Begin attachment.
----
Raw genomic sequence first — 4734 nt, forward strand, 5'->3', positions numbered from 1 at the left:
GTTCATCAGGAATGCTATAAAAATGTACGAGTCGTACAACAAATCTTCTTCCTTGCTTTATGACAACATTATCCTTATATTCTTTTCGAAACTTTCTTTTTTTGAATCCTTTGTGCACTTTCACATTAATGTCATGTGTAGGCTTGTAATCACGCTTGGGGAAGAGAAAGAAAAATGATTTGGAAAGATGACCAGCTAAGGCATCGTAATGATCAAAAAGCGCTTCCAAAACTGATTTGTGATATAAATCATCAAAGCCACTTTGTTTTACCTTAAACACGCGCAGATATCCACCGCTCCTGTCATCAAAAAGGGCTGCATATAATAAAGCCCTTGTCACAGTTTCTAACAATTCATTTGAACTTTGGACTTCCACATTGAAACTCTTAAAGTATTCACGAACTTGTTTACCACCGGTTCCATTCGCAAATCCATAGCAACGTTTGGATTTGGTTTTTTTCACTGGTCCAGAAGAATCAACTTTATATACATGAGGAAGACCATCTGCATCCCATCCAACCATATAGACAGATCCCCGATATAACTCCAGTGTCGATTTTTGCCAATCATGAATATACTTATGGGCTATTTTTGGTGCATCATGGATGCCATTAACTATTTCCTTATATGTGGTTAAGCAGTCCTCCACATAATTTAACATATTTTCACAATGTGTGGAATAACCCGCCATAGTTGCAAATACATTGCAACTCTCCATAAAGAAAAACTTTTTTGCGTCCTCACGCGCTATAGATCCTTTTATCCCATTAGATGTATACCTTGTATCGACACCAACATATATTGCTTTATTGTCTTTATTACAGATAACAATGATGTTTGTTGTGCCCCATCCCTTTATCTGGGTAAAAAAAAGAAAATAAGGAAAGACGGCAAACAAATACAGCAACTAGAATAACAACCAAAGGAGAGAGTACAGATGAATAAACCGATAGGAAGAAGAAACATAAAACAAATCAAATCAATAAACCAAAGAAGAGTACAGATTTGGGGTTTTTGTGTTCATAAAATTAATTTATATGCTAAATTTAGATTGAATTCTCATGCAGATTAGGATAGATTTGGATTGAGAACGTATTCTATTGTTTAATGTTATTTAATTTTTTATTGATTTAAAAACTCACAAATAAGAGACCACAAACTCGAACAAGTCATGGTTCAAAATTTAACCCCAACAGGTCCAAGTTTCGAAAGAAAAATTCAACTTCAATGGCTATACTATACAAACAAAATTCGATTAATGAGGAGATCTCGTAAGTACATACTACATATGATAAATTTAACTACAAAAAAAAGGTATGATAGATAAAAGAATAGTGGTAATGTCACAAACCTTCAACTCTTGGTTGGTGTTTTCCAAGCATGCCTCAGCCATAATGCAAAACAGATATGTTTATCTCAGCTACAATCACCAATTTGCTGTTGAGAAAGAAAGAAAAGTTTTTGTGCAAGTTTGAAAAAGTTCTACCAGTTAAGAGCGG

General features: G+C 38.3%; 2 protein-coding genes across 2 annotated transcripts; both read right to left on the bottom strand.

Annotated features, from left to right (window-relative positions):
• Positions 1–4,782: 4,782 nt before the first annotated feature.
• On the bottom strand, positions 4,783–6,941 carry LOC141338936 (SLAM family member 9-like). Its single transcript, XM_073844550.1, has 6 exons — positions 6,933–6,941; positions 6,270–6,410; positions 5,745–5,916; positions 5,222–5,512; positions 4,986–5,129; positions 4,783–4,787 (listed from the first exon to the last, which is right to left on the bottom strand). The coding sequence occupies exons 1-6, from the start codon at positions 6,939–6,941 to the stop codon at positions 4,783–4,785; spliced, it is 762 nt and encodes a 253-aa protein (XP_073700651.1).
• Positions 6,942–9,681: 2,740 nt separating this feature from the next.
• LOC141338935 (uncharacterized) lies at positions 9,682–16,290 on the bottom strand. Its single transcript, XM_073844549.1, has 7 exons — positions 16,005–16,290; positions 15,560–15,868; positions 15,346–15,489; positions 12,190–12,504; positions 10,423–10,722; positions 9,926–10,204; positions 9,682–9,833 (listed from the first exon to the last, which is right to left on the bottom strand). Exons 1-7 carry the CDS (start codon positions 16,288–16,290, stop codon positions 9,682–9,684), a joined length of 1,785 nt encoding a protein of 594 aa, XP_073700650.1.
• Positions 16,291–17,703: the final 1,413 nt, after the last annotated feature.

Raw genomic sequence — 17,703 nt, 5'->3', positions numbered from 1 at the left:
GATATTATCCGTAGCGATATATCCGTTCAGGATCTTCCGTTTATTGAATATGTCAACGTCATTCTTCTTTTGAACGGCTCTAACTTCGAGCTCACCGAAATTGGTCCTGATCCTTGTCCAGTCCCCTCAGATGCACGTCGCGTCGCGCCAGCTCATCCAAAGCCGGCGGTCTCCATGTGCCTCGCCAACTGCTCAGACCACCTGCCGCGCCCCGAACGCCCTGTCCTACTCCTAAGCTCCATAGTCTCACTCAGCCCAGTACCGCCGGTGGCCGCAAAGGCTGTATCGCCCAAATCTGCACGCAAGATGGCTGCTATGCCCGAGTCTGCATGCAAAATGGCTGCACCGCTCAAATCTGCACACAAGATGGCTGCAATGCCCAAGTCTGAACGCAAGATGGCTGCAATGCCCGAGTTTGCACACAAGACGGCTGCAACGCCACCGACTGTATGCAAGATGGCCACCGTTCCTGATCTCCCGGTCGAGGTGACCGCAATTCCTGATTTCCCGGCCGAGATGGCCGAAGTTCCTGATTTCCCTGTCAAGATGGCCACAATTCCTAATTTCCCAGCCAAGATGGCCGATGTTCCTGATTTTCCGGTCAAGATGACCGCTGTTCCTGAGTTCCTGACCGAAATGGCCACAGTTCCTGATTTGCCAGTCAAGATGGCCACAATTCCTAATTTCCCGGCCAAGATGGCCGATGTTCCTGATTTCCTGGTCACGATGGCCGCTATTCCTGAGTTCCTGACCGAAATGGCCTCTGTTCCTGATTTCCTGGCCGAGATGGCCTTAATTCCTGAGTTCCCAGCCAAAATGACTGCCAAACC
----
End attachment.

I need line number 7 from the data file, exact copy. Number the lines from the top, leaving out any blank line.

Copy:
• Positions 6,942–9,681: 2,740 nt separating this feature from the next.